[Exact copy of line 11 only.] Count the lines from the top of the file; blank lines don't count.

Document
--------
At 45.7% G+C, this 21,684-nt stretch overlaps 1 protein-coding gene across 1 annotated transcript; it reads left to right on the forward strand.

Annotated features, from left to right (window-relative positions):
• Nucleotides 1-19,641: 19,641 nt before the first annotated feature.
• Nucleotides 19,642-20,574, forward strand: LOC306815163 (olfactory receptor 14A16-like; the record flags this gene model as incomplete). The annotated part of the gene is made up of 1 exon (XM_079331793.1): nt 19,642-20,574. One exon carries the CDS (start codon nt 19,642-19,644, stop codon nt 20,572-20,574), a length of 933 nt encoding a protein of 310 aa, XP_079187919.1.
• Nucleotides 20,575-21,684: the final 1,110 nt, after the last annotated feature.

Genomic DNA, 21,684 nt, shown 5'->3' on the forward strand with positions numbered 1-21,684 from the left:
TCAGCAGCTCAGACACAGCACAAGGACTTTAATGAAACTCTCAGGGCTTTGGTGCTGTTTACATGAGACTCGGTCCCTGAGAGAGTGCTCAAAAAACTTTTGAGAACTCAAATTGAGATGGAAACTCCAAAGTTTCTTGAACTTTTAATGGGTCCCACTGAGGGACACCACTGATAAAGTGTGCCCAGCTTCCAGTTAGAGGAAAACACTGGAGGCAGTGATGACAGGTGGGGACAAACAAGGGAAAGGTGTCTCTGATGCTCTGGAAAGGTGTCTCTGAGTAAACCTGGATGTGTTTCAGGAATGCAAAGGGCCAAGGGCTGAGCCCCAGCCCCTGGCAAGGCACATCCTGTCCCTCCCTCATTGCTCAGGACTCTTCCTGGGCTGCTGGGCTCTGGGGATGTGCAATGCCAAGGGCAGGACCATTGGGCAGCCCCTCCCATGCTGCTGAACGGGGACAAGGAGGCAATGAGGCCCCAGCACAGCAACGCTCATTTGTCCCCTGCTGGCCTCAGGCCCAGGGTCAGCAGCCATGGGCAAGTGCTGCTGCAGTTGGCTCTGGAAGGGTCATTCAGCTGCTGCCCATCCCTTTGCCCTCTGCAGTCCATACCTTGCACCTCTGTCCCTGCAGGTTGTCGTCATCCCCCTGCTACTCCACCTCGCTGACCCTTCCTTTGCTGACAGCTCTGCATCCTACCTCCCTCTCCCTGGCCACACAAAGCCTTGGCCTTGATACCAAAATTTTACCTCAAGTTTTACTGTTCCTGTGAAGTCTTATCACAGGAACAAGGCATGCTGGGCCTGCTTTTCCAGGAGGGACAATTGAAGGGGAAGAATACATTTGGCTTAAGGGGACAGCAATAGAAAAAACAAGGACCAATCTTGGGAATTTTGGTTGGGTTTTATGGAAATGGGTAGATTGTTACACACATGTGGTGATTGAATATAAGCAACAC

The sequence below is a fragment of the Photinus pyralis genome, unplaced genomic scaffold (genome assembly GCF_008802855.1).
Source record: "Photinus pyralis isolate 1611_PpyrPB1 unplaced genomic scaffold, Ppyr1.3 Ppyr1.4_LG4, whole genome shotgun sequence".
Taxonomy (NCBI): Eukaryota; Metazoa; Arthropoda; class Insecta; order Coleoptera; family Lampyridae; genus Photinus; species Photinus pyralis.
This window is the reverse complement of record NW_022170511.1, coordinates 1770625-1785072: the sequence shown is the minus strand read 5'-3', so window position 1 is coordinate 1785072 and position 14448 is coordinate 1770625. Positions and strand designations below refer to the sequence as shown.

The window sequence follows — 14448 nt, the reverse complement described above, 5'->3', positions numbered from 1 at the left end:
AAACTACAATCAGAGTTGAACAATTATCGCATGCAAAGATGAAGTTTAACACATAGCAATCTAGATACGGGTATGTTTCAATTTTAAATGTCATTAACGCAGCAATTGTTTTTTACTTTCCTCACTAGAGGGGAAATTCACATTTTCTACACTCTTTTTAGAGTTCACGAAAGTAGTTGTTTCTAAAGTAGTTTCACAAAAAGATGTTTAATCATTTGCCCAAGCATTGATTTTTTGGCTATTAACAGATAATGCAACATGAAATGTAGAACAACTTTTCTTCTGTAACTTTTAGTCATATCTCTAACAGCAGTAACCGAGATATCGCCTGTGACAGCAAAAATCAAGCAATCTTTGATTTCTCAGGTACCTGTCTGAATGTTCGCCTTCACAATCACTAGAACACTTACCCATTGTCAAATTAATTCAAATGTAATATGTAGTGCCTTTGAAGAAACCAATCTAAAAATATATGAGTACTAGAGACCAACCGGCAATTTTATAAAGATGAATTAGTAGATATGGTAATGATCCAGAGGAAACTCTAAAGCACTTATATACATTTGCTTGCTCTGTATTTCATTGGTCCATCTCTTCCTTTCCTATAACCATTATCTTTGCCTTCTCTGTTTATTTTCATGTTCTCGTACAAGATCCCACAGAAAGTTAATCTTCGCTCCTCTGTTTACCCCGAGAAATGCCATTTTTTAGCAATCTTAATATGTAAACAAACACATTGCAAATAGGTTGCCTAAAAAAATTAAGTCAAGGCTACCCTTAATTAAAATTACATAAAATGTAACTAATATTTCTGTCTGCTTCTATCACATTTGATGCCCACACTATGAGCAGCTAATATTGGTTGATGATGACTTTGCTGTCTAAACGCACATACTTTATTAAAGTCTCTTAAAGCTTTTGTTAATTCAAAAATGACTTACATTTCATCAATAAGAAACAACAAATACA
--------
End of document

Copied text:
This window is the reverse complement of record NW_022170511.1, coordinates 1770625-1785072: the sequence shown is the minus strand read 5'-3', so window position 1 is coordinate 1785072 and position 14448 is coordinate 1770625. Positions and strand designations below refer to the sequence as shown.